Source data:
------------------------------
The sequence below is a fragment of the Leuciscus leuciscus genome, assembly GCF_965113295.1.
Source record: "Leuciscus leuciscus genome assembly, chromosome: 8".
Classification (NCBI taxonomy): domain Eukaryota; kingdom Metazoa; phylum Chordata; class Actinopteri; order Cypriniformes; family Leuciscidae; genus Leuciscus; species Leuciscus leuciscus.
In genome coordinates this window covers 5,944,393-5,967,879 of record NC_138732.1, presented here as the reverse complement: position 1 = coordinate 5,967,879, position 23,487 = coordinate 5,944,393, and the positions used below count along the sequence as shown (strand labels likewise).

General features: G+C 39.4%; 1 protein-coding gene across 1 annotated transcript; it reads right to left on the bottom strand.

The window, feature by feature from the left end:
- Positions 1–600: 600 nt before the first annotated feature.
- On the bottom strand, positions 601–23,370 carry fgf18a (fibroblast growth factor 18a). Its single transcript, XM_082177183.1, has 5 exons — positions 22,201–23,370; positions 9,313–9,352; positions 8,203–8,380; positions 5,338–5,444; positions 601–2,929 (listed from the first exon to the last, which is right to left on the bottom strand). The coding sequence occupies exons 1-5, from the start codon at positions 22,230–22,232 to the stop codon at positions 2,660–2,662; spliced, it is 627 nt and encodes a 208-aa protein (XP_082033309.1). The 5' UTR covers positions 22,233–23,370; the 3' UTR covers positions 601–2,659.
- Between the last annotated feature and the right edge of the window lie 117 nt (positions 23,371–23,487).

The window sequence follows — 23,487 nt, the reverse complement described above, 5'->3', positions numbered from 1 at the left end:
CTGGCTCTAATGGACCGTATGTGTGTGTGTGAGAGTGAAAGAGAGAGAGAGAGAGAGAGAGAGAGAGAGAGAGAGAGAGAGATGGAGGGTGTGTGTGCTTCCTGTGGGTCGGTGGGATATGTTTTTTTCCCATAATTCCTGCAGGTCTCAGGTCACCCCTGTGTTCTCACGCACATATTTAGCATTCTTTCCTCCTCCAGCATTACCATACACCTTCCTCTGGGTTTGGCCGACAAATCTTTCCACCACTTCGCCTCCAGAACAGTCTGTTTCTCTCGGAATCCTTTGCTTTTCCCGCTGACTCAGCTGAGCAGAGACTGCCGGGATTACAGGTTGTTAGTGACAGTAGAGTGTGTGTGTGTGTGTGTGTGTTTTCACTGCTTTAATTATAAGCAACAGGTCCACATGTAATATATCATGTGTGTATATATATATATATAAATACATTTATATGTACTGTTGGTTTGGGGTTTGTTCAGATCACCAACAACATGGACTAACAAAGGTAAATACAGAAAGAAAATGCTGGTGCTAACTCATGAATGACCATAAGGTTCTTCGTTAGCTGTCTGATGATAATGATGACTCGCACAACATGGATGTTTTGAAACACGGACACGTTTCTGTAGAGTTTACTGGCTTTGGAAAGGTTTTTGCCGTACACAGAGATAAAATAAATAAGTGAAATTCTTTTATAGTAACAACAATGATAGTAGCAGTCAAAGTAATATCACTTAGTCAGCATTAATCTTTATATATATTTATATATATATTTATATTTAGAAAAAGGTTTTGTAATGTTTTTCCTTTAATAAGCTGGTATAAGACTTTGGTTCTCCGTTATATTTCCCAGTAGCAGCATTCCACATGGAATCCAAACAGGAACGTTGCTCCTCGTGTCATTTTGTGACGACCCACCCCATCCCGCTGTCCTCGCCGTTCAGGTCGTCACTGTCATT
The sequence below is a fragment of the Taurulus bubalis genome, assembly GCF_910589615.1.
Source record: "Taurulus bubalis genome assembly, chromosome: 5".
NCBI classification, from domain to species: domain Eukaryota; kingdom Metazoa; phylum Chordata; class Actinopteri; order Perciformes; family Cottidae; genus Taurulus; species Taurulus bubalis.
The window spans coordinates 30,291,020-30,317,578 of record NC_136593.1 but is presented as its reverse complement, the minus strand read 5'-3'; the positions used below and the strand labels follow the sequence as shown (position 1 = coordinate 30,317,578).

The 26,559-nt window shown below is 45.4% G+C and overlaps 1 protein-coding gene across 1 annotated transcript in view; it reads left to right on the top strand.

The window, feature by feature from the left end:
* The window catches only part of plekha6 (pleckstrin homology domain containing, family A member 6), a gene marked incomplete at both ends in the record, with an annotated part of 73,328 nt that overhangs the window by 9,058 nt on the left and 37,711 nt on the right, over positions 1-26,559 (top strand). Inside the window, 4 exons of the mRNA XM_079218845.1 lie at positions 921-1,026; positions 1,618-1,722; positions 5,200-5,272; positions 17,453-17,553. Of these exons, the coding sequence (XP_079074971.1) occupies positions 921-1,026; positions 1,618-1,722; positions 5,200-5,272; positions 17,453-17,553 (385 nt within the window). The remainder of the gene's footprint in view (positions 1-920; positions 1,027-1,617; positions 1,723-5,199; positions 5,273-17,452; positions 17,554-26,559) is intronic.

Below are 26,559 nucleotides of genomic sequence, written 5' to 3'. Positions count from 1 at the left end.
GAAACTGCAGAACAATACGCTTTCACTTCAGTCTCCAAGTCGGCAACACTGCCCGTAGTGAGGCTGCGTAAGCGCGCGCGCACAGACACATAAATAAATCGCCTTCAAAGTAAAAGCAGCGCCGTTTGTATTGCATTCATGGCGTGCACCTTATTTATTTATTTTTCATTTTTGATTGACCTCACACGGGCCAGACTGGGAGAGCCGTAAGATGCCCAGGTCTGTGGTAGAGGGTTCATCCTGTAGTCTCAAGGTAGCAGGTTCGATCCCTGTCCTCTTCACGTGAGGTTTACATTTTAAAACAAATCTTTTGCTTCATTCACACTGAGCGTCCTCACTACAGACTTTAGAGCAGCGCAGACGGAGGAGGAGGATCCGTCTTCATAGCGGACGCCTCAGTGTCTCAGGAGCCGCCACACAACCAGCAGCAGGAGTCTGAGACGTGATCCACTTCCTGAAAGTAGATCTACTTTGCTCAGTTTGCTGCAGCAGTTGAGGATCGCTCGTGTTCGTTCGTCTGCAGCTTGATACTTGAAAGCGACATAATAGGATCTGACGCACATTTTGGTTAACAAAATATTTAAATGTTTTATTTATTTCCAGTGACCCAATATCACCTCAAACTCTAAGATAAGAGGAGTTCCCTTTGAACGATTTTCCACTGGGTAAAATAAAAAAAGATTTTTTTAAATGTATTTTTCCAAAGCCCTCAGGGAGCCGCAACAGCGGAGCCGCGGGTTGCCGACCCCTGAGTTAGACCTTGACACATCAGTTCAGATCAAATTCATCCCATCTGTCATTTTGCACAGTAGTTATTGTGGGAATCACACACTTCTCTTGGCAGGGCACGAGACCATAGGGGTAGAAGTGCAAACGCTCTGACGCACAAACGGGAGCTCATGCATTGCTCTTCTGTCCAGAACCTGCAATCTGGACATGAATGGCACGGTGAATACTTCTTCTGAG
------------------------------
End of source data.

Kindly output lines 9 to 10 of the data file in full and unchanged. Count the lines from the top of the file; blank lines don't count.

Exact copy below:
- Between the last annotated feature and the right edge of the window lie 117 nt (positions 23,371–23,487).

The window sequence follows — 23,487 nt, the reverse complement described above, 5'->3', positions numbered from 1 at the left end: